Transubstantiation II

In my previous post on transubstantiation, I proposed that the consecrated elements in the Eucharist been seen as “one substance” with the risen Christ in a way analogous to how “the divine and human natures of the Incarnate Word, interrelated as Chalcedon taught, form that one substance or hypostasis which is God the Son himself.” That is an argument from the analogia fidei. On such a proposal, the nature of bread and wine remain in the consecrated elements, just as the human nature of Christ remains undiluted and unmixed by union with his divine nature. But in the long, ensuing discussion, from which I greatly benefited, there emerged two main lines of objection to such a proposal. In this, the second installment of a series I plan for developing my proposal, I shall endeavor to answer those objections.

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Just what is transubstantiation, anyway?

Fr. Al Kimel recently wrote a post that got me thinking about transubstantiation again. Its title is a question: Is Transubstantiation Bodily Enough? The long discussion sparked by that post over at De Cure Animarum stimulated anew my thinking about this topic. As with such questions as “Were you a zygote?“, which Scott addressed in the previous post here, much hinges on how we understand the hoary metaphysical concept of “substance.” As a simple matter of fact, there is no one metaphysical concept of substance that all philosophers, even all Catholic philosophers, agree on; so, the question arises which concept of substance, if any, is best. In order to understand Catholic dogma to the extent it can be understood, some account of substance can and ought to be given; for a certain understanding of substance, however hard to pin down, underlies said dogma. That’s what I want to bring out here.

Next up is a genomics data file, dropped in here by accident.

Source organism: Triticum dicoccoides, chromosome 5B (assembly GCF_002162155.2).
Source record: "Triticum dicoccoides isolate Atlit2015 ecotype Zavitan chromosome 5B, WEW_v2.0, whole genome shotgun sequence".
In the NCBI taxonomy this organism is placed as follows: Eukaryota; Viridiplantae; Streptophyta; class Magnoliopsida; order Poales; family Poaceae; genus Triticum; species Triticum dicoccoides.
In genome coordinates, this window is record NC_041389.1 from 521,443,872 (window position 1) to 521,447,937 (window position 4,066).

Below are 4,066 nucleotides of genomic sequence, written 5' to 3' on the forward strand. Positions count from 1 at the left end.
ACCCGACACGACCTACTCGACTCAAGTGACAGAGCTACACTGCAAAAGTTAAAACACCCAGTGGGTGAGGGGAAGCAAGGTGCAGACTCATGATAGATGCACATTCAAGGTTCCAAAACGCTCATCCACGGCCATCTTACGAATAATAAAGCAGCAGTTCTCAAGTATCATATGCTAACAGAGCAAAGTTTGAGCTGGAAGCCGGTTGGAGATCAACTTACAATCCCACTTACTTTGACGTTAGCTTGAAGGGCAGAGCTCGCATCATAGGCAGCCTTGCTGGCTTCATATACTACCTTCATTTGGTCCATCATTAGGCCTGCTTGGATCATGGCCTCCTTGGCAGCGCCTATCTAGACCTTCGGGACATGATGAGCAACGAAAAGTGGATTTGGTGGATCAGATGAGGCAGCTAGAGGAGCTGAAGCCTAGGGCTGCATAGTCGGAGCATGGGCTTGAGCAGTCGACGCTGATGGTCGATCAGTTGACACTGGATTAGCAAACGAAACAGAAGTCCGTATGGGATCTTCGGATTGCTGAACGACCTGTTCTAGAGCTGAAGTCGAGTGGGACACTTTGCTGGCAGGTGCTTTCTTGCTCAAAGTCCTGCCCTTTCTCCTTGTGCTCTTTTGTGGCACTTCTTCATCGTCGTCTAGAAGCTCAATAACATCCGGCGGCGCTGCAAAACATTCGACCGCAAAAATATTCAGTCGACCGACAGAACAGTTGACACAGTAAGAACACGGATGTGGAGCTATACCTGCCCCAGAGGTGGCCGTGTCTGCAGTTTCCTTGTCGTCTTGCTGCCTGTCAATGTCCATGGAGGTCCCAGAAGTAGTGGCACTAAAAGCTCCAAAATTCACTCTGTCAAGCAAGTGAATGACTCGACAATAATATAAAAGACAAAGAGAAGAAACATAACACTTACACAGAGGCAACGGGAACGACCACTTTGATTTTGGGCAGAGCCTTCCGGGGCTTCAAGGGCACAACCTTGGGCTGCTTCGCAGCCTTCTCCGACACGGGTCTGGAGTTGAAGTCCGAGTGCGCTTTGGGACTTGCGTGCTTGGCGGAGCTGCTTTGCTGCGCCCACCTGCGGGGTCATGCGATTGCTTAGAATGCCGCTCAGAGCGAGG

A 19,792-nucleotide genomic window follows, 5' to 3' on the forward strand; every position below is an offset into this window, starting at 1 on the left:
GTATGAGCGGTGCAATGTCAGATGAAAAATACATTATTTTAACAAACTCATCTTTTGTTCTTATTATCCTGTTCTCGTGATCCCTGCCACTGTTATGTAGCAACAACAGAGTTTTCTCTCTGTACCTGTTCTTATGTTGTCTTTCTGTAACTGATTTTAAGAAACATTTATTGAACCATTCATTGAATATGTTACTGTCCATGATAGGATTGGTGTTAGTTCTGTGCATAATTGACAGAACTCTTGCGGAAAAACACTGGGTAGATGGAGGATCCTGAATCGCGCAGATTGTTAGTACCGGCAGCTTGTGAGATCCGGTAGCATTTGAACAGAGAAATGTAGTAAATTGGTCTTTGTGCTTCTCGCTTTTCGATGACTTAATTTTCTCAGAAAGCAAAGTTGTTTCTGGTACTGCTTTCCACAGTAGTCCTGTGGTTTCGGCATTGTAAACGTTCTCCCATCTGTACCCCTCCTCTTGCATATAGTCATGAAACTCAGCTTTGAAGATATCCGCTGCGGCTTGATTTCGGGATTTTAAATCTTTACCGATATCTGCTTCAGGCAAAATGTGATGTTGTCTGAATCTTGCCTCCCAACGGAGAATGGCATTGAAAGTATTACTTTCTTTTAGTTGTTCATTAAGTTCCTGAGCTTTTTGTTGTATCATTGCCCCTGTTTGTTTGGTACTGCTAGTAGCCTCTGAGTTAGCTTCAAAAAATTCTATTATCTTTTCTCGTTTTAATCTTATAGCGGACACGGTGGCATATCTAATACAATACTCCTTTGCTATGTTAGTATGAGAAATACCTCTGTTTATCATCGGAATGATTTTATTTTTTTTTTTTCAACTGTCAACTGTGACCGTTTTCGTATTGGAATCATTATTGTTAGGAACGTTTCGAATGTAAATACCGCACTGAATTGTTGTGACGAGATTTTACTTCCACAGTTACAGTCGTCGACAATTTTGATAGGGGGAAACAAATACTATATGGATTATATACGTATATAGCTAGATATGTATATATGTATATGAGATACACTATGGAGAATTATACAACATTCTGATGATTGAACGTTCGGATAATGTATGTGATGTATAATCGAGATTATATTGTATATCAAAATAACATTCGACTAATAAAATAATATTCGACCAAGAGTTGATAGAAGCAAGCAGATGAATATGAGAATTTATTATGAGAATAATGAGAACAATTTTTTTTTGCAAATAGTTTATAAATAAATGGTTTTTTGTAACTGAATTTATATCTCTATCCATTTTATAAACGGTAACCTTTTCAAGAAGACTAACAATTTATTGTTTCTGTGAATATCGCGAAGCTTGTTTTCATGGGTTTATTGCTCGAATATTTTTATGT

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Me and My Zygote

Bill Vallicella of Maverick Philosopher has asked for assessments of an argument by Barry Smith and Berit Brogaard to the effect that zygotes are not substantially the same as the successor entitites that they (apparently) develop into. Bill summarizes the argument as follows:

1. The unicellular zygote is predestined to undergo fission.
2. Whatever undergoes fission ceases to exist at the moment of fission.
Therefore
3. The unicellular zygote will cease to exist at the moment of fission.
4. If a substance S ceases to exist at time t, then no substance S* existing at a time later than t is transtemporally identical to S.
5. The unicellular zygote is a substance.
6. A post-birth human being is a substance.
Therefore
7. No post-birth human being is transtemporally identical to a unicellular zygote.

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